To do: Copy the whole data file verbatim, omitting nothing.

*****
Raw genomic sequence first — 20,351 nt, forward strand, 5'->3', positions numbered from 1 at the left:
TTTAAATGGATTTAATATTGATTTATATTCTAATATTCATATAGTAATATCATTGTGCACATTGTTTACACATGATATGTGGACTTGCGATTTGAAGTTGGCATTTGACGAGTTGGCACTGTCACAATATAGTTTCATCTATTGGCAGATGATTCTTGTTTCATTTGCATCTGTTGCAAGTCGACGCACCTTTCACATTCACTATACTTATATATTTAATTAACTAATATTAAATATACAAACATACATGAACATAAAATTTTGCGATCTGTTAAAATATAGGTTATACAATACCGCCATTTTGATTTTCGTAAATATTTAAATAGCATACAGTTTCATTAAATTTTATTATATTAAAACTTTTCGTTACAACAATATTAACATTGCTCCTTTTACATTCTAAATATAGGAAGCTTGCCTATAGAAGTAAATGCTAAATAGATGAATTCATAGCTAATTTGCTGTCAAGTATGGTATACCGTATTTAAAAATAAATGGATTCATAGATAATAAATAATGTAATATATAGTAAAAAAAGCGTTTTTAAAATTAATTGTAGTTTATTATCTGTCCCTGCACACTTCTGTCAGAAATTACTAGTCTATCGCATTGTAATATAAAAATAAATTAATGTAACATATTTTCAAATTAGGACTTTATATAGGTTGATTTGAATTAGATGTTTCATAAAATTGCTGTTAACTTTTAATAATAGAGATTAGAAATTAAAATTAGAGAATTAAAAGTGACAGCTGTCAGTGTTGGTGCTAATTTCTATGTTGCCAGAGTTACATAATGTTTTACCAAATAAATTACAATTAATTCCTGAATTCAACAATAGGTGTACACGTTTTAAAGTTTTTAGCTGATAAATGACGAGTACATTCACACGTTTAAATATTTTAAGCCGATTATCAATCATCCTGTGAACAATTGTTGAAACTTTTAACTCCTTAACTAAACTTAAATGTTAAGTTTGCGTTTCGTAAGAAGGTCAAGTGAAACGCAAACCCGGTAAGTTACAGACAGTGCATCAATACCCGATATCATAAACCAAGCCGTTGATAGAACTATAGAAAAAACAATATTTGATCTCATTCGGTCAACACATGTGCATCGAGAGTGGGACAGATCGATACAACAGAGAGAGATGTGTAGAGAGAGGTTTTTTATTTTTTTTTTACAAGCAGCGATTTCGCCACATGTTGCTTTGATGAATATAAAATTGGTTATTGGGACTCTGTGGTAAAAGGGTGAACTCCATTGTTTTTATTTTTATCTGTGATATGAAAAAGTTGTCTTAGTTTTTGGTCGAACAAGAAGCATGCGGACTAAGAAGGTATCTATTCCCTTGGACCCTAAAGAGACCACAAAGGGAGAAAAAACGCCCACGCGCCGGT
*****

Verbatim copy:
Raw genomic sequence first — 20,351 nt, forward strand, 5'->3', positions numbered from 1 at the left:
TTTAAATGGATTTAATATTGATTTATATTCTAATATTCATATAGTAATATCATTGTGCACATTGTTTACACATGATATGTGGACTTGCGATTTGAAGTTGGCATTTGACGAGTTGGCACTGTCACAATATAGTTTCATCTATTGGCAGATGATTCTTGTTTCATTTGCATCTGTTGCAAGTCGACGCACCTTTCACATTCACTATACTTATATATTTAATTAACTAATATTAAATATACAAACATACATGAACATAAAATTTTGCGATCTGTTAAAATATAGGTTATACAATACCGCCATTTTGATTTTCGTAAATATTTAAATAGCATACAGTTTCATTAAATTTTATTATATTAAAACTTTTCGTTACAACAATATTAACATTGCTCCTTTTACATTCTAAATATAGGAAGCTTGCCTATAGAAGTAAATGCTAAATAGATGAATTCATAGCTAATTTGCTGTCAAGTATGGTATACCGTATTTAAAAATAAATGGATTCATAGATAATAAATAATGTAATATATAGTAAAAAAAGCGTTTTTAAAATTAATTGTAGTTTATTATCTGTCCCTGCACACTTCTGTCAGAAATTACTAGTCTATCGCATTGTAATATAAAAATAAATTAATGTAACATATTTTCAAATTAGGACTTTATATAGGTTGATTTGAATTAGATGTTTCATAAAATTGCTGTTAACTTTTAATAATAGAGATTAGAAATTAAAATTAGAGAATTAAAAGTGACAGCTGTCAGTGTTGGTGCTAATTTCTATGTTGCCAGAGTTACATAATGTTTTACCAAATAAATTACAATTAATTCCTGAATTCAACAATAGGTGTACACGTTTTAAAGTTTTTAGCTGATAAATGACGAGTACATTCACACGTTTAAATATTTTAAGCCGATTATCAATCATCCTGTGAACAATTGTTGAAACTTTTAACTCCTTAACTAAACTTAAATGTTAAGTTTGCGTTTCGTAAGAAGGTCAAGTGAAACGCAAACCCGGTAAGTTACAGACAGTGCATCAATACCCGATATCATAAACCAAGCCGTTGATAGAACTATAGAAAAAACAATATTTGATCTCATTCGGTCAACACATGTGCATCGAGAGTGGGACAGATCGATACAACAGAGAGAGATGTGTAGAGAGAGGTTTTTTATTTTTTTTTTACAAGCAGCGATTTCGCCACATGTTGCTTTGATGAATATAAAATTGGTTATTGGGACTCTGTGGTAAAAGGGTGAACTCCATTGTTTTTATTTTTATCTGTGATATGAAAAAGTTGTCTTAGTTTTTGGTCGAACAAGAAGCATGCGGACTAAGAAGGTATCTATTCCCTTGGACCCTAAAGAGACCACAAAGGGAGAAAAAACGCCCACGCGCCGGT